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Members of the Crop Wild Relatives project from the Crop Trust joined their research partners in Nepal on an expedition to collect wild relatives of rice, okra and eggplant in October 2017. Hannes Dempewolf of the Crop Trust says the elephants kept the researchers high enough off the ground that they didn't have to worry about any snakes that might be lurking. L.M. Salazar/Crop Trust hide caption

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L.M. Salazar/Crop Trust

The Salt

Raiders Of The Lost Crops: Scientists Race Against Time To Save Genetic Diversity

Elephants, snakes and crocodiles? Researchers around the globe faced risky situations to gather wild relatives of key foods. That genetic pool could be vital to helping crops adapt to climate change.

This smokestack, left over from a century of copper mining, spewed up to 24 tons of arsenic per day over an area the size of New York City. Nora Saks/Montana Public Radio hide caption

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Nora Saks/Montana Public Radio

Montana Residents Ask Supreme Court To Allow Cleanup Beyond Superfund Requirements

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VIDEO: Elon Musk's Next Quest Is A Mind-Machine Meld. Let's Consider The Implications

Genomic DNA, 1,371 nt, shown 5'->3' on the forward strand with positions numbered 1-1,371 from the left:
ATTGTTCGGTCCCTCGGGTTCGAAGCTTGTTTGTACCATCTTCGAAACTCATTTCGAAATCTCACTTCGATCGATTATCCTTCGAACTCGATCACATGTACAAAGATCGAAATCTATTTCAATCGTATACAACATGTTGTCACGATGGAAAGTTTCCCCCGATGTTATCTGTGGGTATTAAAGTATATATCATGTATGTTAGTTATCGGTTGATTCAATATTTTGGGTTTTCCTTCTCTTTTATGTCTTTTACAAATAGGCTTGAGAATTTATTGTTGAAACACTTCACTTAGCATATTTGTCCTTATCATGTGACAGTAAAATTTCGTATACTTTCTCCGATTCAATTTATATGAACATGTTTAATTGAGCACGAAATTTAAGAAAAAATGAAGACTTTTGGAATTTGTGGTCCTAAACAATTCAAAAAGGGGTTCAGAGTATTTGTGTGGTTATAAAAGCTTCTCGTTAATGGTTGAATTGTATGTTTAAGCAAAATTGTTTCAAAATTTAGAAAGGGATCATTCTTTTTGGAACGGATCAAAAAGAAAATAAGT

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Members of the Crop Wild Relatives project from the Crop Trust joined their research partners in Nepal on an expedition to collect wild relatives of rice, okra and eggplant in October 2017. Hannes Dempewolf of the Crop Trust says the elephants kept the researchers high enough off the ground that they didn't have to worry about any snakes that might be lurking. L.M. Salazar/Crop Trust hide caption

toggle caption
L.M. Salazar/Crop Trust

Raiders Of The Lost Crops: Scientists Race Against Time To Save Genetic Diversity

  • Download
  • <iframe src="https://www.npr.org/player/embed/784259743/784343553" width="100%" height="290" frameborder="0" scrolling="no" title="NPR embedded audio player">
  • Transcript

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